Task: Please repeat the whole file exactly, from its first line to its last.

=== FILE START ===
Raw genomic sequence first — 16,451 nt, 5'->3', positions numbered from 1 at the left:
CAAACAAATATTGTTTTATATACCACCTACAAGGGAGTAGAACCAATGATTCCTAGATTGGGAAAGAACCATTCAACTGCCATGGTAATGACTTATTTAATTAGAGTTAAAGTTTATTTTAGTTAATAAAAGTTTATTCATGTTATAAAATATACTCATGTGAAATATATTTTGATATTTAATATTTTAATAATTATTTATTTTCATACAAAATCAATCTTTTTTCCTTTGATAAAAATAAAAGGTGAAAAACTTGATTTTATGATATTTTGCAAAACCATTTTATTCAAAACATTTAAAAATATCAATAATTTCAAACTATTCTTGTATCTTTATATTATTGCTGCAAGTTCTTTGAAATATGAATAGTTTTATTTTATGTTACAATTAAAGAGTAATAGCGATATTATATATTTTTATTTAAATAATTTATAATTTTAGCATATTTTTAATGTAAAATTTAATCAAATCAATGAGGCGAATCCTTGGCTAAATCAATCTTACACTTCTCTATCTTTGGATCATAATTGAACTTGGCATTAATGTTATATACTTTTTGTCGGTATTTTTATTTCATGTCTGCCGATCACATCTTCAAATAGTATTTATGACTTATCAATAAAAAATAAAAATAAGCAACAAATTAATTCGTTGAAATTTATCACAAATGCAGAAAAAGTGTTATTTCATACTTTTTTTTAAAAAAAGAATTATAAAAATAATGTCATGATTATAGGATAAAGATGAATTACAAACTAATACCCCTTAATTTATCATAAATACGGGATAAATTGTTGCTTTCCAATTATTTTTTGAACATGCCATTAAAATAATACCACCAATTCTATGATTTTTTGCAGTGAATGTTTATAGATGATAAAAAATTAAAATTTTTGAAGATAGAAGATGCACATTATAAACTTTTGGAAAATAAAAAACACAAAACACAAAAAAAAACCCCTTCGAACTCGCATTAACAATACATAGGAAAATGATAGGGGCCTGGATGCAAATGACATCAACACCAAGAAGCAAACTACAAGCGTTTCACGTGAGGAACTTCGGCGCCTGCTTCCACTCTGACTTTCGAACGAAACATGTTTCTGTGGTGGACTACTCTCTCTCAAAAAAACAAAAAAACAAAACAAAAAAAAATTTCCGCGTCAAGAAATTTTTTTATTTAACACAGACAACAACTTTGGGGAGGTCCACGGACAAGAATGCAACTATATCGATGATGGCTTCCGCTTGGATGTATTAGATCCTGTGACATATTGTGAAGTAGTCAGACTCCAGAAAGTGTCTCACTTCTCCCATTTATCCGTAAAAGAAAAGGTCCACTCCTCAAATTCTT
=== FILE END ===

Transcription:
Raw genomic sequence first — 16,451 nt, 5'->3', positions numbered from 1 at the left:
CAAACAAATATTGTTTTATATACCACCTACAAGGGAGTAGAACCAATGATTCCTAGATTGGGAAAGAACCATTCAACTGCCATGGTAATGACTTATTTAATTAGAGTTAAAGTTTATTTTAGTTAATAAAAGTTTATTCATGTTATAAAATATACTCATGTGAAATATATTTTGATATTTAATATTTTAATAATTATTTATTTTCATACAAAATCAATCTTTTTTCCTTTGATAAAAATAAAAGGTGAAAAACTTGATTTTATGATATTTTGCAAAACCATTTTATTCAAAACATTTAAAAATATCAATAATTTCAAACTATTCTTGTATCTTTATATTATTGCTGCAAGTTCTTTGAAATATGAATAGTTTTATTTTATGTTACAATTAAAGAGTAATAGCGATATTATATATTTTTATTTAAATAATTTATAATTTTAGCATATTTTTAATGTAAAATTTAATCAAATCAATGAGGCGAATCCTTGGCTAAATCAATCTTACACTTCTCTATCTTTGGATCATAATTGAACTTGGCATTAATGTTATATACTTTTTGTCGGTATTTTTATTTCATGTCTGCCGATCACATCTTCAAATAGTATTTATGACTTATCAATAAAAAATAAAAATAAGCAACAAATTAATTCGTTGAAATTTATCACAAATGCAGAAAAAGTGTTATTTCATACTTTTTTTTAAAAAAAGAATTATAAAAATAATGTCATGATTATAGGATAAAGATGAATTACAAACTAATACCCCTTAATTTATCATAAATACGGGATAAATTGTTGCTTTCCAATTATTTTTTGAACATGCCATTAAAATAATACCACCAATTCTATGATTTTTTGCAGTGAATGTTTATAGATGATAAAAAATTAAAATTTTTGAAGATAGAAGATGCACATTATAAACTTTTGGAAAATAAAAAACACAAAACACAAAAAAAAACCCCTTCGAACTCGCATTAACAATACATAGGAAAATGATAGGGGCCTGGATGCAAATGACATCAACACCAAGAAGCAAACTACAAGCGTTTCACGTGAGGAACTTCGGCGCCTGCTTCCACTCTGACTTTCGAACGAAACATGTTTCTGTGGTGGACTACTCTCTCTCAAAAAAACAAAAAAACAAAACAAAAAAAAATTTCCGCGTCAAGAAATTTTTTTATTTAACACAGACAACAACTTTGGGGAGGTCCACGGACAAGAATGCAACTATATCGATGATGGCTTCCGCTTGGATGTATTAGATCCTGTGACATATTGTGAAGTAGTCAGACTCCAGAAAGTGTCTCACTTCTCCCATTTATCCGTAAAAGAAAAGGTCCACTCCTCAAATTCTT